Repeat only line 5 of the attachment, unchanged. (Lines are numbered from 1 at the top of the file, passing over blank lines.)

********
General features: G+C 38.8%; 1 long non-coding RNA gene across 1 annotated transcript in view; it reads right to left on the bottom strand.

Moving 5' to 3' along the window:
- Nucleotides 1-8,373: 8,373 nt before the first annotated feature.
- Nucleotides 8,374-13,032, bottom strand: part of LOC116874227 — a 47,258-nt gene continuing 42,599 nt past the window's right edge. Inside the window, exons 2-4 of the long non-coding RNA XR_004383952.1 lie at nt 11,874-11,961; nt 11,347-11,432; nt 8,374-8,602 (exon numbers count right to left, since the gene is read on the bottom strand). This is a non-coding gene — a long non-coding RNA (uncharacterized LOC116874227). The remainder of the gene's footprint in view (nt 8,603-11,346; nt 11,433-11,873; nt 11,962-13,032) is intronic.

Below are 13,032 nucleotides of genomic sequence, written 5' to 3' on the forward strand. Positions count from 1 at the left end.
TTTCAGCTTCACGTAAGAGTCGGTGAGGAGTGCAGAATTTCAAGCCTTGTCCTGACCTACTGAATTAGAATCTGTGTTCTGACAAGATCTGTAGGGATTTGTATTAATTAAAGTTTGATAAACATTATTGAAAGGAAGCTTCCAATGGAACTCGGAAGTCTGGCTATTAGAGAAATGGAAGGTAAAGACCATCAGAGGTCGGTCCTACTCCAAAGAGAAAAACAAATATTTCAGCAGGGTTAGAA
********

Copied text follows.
Below are 13,032 nucleotides of genomic sequence, written 5' to 3' on the forward strand. Positions count from 1 at the left end.